So, how many  of the 4eme were there and how were they organised? Colonel Coste de Champeron was the regimental Commander who personally commanded two squadrons in the field. On that note, it was a long practice of the French to organise and deploy in demi-squadrons both organisationally as well as operationally. Many references mention the detachment of demi-squadrons of Chasseurs d’Afrique in specific campaigns in Algeria and they are often paired off by odds-and-even numbered squadrons. Thus the 1st and 3rd squadrons would form one demi-squadron, as would the 2nd and 4th squadrons and so forth. Each demi-squadron is commanded by a Major. At Balaclava, the Major of the first demi-squadron may be presumed to have acted as 2iC to Colonel de Champeron and the second demi-squadron (first in the attack) was commanded by Major Abdelal.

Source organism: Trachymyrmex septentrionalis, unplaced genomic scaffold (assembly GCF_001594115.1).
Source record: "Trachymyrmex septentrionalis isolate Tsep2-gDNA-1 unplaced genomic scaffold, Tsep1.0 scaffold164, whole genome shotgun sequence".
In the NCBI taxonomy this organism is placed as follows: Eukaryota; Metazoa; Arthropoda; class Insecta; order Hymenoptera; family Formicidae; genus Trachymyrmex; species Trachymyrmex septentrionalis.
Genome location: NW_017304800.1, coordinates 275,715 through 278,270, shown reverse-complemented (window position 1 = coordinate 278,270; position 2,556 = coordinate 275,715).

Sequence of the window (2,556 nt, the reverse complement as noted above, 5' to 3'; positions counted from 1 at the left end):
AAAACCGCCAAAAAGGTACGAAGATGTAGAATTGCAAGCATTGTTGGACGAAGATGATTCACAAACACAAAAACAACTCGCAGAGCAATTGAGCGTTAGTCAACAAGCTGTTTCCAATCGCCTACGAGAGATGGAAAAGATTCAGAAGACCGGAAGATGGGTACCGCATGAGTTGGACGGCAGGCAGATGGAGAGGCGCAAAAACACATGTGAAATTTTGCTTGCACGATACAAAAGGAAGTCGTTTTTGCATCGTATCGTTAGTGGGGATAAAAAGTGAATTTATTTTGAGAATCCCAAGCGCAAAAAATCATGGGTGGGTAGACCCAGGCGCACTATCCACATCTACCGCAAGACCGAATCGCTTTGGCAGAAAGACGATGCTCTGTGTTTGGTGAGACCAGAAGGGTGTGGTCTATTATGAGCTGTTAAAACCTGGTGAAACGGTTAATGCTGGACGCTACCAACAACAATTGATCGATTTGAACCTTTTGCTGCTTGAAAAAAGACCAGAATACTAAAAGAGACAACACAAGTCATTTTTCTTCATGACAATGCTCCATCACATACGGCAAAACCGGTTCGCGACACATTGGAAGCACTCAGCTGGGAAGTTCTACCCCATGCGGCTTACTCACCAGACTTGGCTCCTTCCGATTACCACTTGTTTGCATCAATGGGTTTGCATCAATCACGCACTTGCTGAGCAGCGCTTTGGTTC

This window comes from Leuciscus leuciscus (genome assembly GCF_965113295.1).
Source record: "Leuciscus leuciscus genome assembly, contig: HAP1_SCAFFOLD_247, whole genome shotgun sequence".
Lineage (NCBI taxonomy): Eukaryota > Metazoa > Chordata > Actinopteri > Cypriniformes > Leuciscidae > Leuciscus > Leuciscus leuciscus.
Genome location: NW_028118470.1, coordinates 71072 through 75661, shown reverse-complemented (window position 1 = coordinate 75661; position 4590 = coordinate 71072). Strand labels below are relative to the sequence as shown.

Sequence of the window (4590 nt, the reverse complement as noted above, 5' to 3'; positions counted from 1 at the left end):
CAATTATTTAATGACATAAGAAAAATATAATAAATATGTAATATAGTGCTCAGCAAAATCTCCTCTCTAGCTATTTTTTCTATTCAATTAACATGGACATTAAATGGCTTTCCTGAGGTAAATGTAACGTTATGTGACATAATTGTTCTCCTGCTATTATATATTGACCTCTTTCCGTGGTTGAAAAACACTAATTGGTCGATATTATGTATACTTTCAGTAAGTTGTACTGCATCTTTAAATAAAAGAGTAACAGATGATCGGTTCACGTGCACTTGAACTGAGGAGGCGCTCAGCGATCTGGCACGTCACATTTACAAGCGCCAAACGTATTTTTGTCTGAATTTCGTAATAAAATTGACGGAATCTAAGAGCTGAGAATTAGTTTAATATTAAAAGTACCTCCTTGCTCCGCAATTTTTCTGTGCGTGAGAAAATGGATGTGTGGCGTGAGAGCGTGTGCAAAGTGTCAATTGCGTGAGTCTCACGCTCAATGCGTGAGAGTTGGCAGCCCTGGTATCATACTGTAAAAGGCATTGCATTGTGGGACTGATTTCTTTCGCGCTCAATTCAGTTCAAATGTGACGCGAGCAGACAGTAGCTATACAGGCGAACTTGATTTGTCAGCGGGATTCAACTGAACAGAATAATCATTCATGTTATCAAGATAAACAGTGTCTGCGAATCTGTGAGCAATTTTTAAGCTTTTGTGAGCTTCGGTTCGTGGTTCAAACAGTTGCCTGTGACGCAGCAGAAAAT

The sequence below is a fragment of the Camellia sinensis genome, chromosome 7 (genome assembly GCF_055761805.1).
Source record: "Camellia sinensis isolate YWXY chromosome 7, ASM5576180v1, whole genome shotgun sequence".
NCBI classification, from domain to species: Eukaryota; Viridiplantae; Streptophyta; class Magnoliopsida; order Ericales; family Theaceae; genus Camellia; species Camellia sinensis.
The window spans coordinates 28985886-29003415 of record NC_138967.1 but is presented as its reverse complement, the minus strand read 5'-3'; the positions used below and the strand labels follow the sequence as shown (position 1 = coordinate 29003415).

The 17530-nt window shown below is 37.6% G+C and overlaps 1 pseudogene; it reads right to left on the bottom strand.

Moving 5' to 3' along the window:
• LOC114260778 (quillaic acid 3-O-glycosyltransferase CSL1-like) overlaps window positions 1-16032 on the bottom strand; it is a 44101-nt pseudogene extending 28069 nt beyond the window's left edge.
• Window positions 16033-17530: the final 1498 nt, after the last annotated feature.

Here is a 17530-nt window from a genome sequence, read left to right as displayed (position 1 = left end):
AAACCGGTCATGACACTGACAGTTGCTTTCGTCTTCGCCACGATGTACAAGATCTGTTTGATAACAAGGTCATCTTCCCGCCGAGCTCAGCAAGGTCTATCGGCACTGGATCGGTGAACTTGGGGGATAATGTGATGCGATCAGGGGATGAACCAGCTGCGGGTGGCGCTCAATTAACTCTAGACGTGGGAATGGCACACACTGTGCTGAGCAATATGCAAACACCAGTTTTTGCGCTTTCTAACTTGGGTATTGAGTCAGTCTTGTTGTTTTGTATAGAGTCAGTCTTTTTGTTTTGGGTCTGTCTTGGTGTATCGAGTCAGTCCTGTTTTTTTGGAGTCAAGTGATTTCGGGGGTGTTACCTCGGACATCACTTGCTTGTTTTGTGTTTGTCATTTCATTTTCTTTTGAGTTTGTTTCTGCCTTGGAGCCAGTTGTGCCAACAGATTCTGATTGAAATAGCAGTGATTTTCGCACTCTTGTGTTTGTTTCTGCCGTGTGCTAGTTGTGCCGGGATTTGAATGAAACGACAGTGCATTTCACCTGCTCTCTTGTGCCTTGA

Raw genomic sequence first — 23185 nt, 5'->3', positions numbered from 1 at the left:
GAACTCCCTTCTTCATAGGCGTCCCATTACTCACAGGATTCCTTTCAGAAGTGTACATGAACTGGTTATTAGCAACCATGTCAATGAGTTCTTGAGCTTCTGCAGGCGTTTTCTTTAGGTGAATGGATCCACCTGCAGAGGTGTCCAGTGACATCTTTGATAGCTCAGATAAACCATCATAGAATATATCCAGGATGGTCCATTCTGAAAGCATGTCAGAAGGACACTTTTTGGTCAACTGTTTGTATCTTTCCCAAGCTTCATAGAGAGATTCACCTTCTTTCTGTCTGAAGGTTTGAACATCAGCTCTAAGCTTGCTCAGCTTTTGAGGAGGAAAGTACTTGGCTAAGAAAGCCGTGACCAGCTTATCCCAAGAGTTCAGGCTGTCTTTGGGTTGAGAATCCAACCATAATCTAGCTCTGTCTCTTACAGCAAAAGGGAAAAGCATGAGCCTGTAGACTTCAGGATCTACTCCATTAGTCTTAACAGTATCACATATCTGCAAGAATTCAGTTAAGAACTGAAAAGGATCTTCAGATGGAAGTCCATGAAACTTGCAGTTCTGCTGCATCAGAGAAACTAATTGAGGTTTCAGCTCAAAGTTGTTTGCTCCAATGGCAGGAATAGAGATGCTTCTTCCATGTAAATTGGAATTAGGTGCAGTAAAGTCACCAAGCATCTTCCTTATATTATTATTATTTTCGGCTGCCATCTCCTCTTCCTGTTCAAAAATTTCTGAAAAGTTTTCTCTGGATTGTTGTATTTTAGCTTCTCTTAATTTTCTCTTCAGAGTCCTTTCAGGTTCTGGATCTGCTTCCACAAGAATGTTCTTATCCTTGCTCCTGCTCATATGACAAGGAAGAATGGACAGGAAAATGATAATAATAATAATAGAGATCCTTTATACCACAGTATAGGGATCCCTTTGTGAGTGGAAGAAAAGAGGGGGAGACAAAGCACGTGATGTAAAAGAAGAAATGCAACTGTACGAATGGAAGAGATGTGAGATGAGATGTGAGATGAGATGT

So we know that the 4eme Chasseurs d’Afrique is at least four squadrons strong. A look through some often oblique references suggest that by the Crimea campaign, the Chasseurs in fact only fielded four of their six squadrons for the campaign. A look at the history and evolution of what I can find on the regiment is revealing.

According to Lieutenant Colonel (H) Henri Azema of the 1st and 9th Regiment Chasseurs d'Afrique (RCA), the regiment was formed by 3rd December 1839 from authority by a Royal decree on 31stAugust of the same year. The regiment came into being with a foundation compliment of four squadrons – made up from the sixth squadrons from the 2nd and 3rd regiments and volunteers. Thus we can already see that the standard structure of a Chasseurs d'Afrique regiment is six escadron.

In his Les Regiments de Chasseurs d’Afrique Azema also states that the 4eme Chasseurs d’Afrique had by 1841 five squadrons and one squadron of Spahis (native irregular cavalry). It is a tantalising notion from a modeller and wargamer perspective that one squadron might be of Spahis - but if so, they most likely were not present at Crimea amongst the French 'Army of the East'.